A still from the film Smoke Sauna Sisterhood

Another of the DOCU/BEST films which strikes us with the intimacy of the space where the camera brings us is Smoke Sauna Sisterhood by Anna Hints. The Estonian-French-Icelandic co-production had its world premiere at Sundance, where it won the Directing award. From then on, it’s hard to recall a major festival where the film wouldn’t be featured. Among others, at IDFA the film was included in the special section of festival hits Best of Fests. Such a roaring success of this film enters into dissonance with the quiet, candid and slow tone in which the protagonists’ frank stories are voiced in the film. The Estonian sauna, whose culture is included in UNESCO’s List of Intangible Cultural Heritage, becomes an intimate space in the film where the women’s most intimate stories are revealed and mutual support is built at the same time. From beautiful experiences to trauma and painful memories, this small smoky sauna helps them live through and reflect upon the things which they cannot always say out loud elsewhere.

A still from the film A Picture to Remember

The fifth film in this programme makes me especially happy, because it is a Ukrainian film: A Picture to Remember by Olga Chernykh. It is the film which, for the first time in the history of Ukrainian documentary filmmaking, opened one of the biggest documentary festivals in the world IDFA in November 2023. In an essay-like form, the filmmaker dives into warm memories of her childhood in Donetsk, the life before the war. This tender recalling and family video calls make up an attempt to make sense of the history of her own family, who are experiencing forced separation, and the history of our country in general, a country that has been fighting for its freedom and independence for ten years, particularly on the frontline. Looking through old photos and carefully committing Donetsk to her memory, Olha fills the empty spaces, the spaces of absence with love, and traces a route for returning home at least virtually, from still photos of a road, until the monument with “Donetsk” written on it appears on the screen, from old photos in Google Maps, and from family videos filmed with a regular phone. “We’ll meet again,” sings her most famous sad and at the same time hopeful song Vera Lynn during this return home.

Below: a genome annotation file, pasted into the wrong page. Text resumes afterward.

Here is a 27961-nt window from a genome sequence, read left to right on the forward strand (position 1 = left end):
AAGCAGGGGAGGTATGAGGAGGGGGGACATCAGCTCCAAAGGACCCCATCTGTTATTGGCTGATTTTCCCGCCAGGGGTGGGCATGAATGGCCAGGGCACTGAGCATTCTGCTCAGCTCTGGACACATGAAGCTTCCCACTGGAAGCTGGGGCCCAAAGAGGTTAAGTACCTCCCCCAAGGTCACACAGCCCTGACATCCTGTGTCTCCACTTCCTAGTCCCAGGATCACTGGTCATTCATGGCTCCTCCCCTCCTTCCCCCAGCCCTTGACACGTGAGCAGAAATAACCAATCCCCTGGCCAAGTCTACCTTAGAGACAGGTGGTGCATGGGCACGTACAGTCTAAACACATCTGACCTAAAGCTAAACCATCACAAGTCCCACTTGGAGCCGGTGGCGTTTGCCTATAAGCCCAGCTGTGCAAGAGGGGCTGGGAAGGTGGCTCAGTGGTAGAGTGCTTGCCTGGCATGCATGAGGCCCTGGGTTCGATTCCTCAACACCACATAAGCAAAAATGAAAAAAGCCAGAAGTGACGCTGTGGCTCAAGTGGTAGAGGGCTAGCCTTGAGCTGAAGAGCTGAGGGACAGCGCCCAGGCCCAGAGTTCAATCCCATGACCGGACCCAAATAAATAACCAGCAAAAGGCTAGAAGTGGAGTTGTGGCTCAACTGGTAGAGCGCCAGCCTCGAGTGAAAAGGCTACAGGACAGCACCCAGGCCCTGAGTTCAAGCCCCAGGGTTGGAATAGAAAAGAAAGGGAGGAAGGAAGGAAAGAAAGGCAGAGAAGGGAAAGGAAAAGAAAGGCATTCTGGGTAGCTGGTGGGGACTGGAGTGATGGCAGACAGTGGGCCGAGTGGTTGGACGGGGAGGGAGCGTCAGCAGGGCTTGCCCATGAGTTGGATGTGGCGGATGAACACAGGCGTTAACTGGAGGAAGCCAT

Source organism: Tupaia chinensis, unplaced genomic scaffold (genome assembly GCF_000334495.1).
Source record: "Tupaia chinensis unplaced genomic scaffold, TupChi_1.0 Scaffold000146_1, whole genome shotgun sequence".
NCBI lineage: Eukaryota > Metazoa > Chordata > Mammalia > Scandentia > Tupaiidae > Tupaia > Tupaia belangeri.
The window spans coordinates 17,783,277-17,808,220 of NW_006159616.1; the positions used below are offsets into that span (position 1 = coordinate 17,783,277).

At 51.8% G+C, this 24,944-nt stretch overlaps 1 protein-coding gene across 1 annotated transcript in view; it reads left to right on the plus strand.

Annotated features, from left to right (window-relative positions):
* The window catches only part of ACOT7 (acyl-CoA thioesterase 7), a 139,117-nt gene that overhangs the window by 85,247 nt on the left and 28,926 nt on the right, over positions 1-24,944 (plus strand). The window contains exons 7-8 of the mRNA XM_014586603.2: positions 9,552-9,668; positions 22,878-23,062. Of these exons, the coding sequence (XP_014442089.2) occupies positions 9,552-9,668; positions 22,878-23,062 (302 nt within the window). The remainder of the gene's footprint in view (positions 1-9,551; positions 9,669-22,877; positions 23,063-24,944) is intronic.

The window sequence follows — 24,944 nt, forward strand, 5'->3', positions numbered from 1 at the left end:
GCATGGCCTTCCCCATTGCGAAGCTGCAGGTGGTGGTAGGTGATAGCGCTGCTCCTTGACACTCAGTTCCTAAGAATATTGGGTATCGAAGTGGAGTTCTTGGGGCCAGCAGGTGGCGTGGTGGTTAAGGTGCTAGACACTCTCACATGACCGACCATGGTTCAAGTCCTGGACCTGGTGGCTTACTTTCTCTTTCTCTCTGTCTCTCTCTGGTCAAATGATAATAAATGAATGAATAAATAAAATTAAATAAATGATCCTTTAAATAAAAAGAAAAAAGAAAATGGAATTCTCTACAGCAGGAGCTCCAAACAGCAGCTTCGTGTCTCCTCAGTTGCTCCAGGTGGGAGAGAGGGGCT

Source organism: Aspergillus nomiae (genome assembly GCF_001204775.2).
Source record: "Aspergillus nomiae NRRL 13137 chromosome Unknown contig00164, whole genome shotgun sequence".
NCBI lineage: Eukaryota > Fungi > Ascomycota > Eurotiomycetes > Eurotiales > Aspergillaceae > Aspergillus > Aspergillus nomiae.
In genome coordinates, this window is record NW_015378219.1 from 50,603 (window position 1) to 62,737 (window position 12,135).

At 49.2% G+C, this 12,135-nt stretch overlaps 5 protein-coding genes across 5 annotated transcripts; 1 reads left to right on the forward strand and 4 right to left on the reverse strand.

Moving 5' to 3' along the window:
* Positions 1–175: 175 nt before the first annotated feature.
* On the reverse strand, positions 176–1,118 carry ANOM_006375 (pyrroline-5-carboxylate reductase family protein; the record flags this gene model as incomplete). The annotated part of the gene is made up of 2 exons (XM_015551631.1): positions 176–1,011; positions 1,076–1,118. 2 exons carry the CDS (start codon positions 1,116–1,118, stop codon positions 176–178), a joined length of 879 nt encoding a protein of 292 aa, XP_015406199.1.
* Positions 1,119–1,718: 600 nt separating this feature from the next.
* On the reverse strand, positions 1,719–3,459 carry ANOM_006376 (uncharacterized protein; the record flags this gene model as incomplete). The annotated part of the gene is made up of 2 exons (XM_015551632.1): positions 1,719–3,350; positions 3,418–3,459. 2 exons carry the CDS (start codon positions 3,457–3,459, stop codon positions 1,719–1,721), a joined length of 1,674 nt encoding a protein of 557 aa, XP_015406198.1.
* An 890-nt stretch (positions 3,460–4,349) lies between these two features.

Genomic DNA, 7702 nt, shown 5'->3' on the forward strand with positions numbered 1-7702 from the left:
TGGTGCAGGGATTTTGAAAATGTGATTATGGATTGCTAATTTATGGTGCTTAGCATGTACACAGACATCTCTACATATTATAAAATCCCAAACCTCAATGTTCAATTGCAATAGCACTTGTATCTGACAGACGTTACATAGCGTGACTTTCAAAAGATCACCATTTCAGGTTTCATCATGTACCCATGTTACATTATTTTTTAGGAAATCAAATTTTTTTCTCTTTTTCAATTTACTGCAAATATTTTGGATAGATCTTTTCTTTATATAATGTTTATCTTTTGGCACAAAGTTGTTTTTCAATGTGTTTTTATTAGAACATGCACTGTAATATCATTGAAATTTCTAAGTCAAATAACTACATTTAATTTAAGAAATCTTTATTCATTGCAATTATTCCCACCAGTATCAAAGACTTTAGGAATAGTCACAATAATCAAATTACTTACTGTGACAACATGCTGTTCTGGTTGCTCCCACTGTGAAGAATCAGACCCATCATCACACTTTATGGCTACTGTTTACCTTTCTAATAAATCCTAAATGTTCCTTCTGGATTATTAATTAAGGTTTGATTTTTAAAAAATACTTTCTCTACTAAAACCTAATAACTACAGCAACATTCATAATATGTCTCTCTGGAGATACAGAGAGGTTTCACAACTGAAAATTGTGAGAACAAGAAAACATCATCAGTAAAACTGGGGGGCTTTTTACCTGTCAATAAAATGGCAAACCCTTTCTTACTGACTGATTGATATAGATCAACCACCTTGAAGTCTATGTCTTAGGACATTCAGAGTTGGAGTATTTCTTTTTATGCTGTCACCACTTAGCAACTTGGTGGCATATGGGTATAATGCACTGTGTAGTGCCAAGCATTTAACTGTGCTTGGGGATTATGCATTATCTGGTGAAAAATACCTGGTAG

Text: Yulia Kovalenko, the programme director of Docudays UA.

Main photo: a still from the film
The Gullspång Miracle.

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The 21st Docudays UA is held with the support of the Embassy of Sweden in Ukraine, the US Embassy in Ukraine, International Media Support, the Embassy of the Kingdom of the Netherlands in Ukraine, the Embassy of Estonia in Ukraine, the Polish Institute in Kyiv, Institut français d'Ukraine, Danish Cultural Institute, the Czech Centre in Kyiv, and the Embassy of Hungary in Kyiv. The opinions, conclusions, or recommendations do not necessarily reflect the views of the governments or organisations of these countries. Responsibility for the content of the publication lies exclusively on the authors of the publication.